Higher savings and lower consumption have been encouraged by an inefficient banking system, low interest rates, limited access to individual credit and limited investment products. China's saving rates have increased to 24 per cent of income from a low of 12 to 15 per cent around 20 years ago.

Click NEXT to read more...


Photographs: Reuters
Tags: China

Prev     Next

Is China stuck in a Catch-22 like situation?

Prev     Next
Prev

Next

In general, in developed economies, nominal interest rates approximate nominal growth in GDP, ensuring that savers earn a fair share of growth. Over the past decade, nominal lending rates in China have been about six per cent, well below nominal GDP growth rates of 14 per cent.

Assuming that Chinese interest rates have averaged four to six per cent below the required rate, this equates to a net transfer from savers to the rest of the economy of around five per cent of GDP each year.

This transfer keeps China's cost of capital low, facilitating its investment strategy as well as helping cover the non-performing loans made by banks.

Click NEXT to read more...


Photographs: Reuters
Tags: GDP , China

Prev     Next

Is China stuck in a Catch-22 like situation?

Prev     Next
Prev

Next

The level of consumption growth needed to rebalance China is large because of its low existing consumption base. Assuming a growth rate of eight per cent and consumption increases of 11 per cent, it would take around five years to increase consumption to 40 per cent of GDP. If growth slows, then the difficulty of the task increases.

Increasing consumption at the required rate needs an increase in household income, reduced savings or a combination. It needs a rapid increase in wage levels and employment levels. It requires reform of the welfare system, especially health, education and pensions.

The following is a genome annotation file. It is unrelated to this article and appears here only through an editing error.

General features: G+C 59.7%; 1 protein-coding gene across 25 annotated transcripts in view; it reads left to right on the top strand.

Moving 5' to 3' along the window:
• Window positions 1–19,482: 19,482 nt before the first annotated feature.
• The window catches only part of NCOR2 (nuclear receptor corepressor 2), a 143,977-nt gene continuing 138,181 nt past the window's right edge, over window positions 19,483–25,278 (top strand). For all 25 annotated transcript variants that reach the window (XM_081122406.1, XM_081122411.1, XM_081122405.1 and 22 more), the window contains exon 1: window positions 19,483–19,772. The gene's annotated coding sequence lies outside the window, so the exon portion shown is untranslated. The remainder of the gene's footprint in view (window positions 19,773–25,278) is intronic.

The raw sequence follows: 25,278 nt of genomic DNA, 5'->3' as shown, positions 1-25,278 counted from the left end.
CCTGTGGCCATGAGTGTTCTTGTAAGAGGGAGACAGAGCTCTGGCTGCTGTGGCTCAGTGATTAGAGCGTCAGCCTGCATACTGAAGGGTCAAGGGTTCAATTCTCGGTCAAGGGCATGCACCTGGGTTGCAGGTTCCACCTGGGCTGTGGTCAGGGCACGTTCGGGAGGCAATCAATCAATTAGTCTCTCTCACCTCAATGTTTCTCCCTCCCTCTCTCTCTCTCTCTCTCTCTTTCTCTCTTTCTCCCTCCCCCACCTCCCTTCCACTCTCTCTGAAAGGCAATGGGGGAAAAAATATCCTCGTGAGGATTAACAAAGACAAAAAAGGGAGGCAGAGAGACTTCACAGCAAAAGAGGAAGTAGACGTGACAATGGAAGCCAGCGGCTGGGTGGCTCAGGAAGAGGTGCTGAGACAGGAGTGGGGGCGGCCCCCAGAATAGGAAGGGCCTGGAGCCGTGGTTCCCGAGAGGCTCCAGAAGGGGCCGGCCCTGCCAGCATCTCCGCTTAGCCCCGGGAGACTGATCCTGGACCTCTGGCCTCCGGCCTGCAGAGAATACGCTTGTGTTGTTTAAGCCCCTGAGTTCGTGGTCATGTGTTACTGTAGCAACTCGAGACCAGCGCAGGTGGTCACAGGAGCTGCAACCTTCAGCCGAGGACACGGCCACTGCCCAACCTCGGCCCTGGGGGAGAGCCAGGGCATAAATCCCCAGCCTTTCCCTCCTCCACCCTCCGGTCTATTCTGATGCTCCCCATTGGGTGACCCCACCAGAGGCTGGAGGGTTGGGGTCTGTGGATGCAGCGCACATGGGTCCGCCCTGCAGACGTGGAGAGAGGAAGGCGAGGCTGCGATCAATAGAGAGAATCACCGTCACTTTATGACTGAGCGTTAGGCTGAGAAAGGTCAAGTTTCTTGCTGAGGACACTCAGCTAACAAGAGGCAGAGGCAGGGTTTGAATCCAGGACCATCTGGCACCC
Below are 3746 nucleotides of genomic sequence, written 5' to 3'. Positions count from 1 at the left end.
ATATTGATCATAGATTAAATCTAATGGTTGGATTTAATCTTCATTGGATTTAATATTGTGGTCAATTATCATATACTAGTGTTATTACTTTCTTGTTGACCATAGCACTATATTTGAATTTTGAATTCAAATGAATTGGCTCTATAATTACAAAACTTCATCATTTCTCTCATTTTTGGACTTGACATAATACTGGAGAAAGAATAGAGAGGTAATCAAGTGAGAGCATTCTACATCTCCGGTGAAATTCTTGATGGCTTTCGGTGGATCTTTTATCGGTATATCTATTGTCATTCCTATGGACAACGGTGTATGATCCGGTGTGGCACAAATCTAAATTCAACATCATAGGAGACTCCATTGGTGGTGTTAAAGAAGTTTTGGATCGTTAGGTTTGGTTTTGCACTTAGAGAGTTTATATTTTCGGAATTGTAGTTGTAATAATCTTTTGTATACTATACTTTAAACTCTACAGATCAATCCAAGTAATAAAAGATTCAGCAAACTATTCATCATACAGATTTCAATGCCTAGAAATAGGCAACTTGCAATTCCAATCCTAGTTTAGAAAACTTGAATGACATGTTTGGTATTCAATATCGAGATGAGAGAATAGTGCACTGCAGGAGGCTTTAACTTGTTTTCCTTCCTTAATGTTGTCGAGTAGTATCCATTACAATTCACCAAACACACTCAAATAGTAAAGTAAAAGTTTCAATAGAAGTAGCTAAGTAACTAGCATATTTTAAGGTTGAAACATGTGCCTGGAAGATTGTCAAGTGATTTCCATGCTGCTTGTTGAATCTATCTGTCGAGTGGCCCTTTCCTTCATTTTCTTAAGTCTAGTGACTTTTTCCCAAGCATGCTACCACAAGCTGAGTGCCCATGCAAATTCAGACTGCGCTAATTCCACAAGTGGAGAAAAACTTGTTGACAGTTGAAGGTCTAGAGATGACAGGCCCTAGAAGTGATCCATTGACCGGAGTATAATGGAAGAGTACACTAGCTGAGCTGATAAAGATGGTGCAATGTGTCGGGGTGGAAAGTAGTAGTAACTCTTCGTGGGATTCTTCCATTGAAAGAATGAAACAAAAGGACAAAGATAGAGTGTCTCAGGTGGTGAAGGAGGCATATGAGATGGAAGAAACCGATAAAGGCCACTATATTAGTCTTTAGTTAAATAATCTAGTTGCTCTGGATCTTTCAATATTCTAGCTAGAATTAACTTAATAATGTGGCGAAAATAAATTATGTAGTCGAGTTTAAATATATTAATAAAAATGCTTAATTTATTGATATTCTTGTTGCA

It requires changes in the banking system, especially the process of allocating credit and higher interest rate levels, which would boost incomes and increase the cost to businesses.

Click NEXT to read more...


Photographs: Reuters
Tags: China , GDP

Prev     Next

Is China stuck in a Catch-22 like situation?

Prev     Next
Prev

Next

It requires changes in regulations that currently favour excessive investment in manufacturing, including reduction in subsidies for certain industrial inputs. It requires land reform and changes in the mobility of the labour force.

The changes necessary are political and social as much as economic. Chinese leaders are conscious that the policy shifts may strengthen demands for greater democracy, weakening the rule of the Communist Party. As a result, these required reforms have barely commenced.

More importantly, the switch to consumption would limit one of Beijing's favoured means of controlling the economy.

Click NEXT to read more...


Photographs: Petar Kujundzic/Reuters

Prev     Next

Is China stuck in a Catch-22 like situation?

Prev     More
Prev

More

Greater consumption will reduce the large pool of cheap savings in state-controlled banks available to the Chinese government to boost economic activity through directed lending to strategic projects.

In the short run, any reduction in this saving pool is especially a problem, as savings are needed to cover up bad loans from the recent lending binge that has underpinned growth.

Yet a rebalancing between investment and consumption is essential if China is to create more sustainable growth. It may be a case of Chinese Catch-22.

Satyajit Das is the author of Extreme Money: The Masters of the Universe and the Cult of Risk.



Photographs: Reuters

Prev     More
Source: